Spin Control: Marmots help legislators lighten up
Things are bleak if one is around government. The economy is bad, revenues are down, deficits loom.
But not everything is about chopping programs and slashing budgets. Take the Legislature (cue the Henny Youngman “Please” joke), where the honorables are moving with all deliberate speed to name the state’s official endemic mammal.
Up for the honor is the Olympic marmot, which is the favorite critter of at least one special interest group, the fourth- and fifth-graders at Wedgwood Elementary School in Seattle. As part of a section on how state government works, students in Kelly Clark’s fourth-grade class last spring proposed a bill honoring the rodent, which is found only on the peninsula, with official state-ness.
Classes have proposed bills for years, Clark said – everything from requiring school buses to have seat belts to banning cell phones for drivers or making physical education a daily requirement through eighth grade. But the marmot bill was the first to gain traction.
They sent it to their senator, Ken Jacobsen, near the end of last year’s session, and he sent it back in official “bill” language. The session ended and the school year ended, but Clark’s new fourth-grade class took up the task this year, e-mailing legislators, lobbying committee members and … it passed the Senate 43-4. (Yes, Bob McCaslin, R-Spokane Valley, was a marmot naysayer, but that’s probably not personal. McCaslin votes no on most things.)
Last week several students testified at the House Government and Tribal Affairs hearing. Friday the bill got through the House Rules Committee and was scurrying toward a floor vote like, well, a marmot after tourist-tossed popcorn.
While the effort was fun for the students, a cynic might suggest this is not exactly how most bills become law. For that, the Olympic marmot supporters would have needed an army of lobbyists making campaign contributions to keep legislators from naming the cougar the state mammal, and dealt with groups wanting to trade votes for approval of an endemic amphibian or equal rights for invertebrates. And East Side legislators would have demanded something for our marmots, who are, after all, just as cute and shouldn’t be penalized because they don’t have condos on Hurricane Ridge.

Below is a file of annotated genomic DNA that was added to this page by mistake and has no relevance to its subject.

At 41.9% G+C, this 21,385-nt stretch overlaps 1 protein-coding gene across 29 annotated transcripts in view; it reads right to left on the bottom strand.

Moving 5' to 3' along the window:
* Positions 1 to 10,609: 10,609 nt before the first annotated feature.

At least it gave the legislators a break from the real business at hand, cutting about $9 billion. The blood-letting on that front continues this week.
Putting chips on the Zags
As is common when a Washington sports team finds itself in a big game, a high-ranking politician here makes a bet with a high-ranking politician from the opponent’s state. So when Gonzaga played North Carolina on Friday, it was only a matter of time before we found out who was betting what.
After all, Gov. Chris Gregoire bet Illinois Gov. Rod Blagojevich salmon and apples against barbecue and hot dogs for the NFL playoffs in 2007. Sens. Patty Murray and Maria Cantwell bet Sen. Rick Santorum of Pennsylvania salmon, apples and coffee against pirogis and wings for the ’05 Super Bowl. So Gregoire bet North Carolina Gov. Bev Perdue … potatoes.
Washington russets vs. Carolina sweet potatoes. Gregoire will send the russets to a North Carolina food bank.
And before you suggest that Gregoire thinks Bulldog basketball is “small potatoes,” let’s acknowledge that betting salmon against more blue-collar food like barbecue is a bit – how to put this delicately? – snooty.
On the Web
Spin Control’s online version generated more comments than ever on last week’s column about people questioning the validity of President Obama’s birth certificate. We checked as many rumors as we could but there’s a limit to what a reporter in Spokane can say about documents in Hawaii (or Kenya or Indonesia). To read the comments or join the conversation, check out the blog.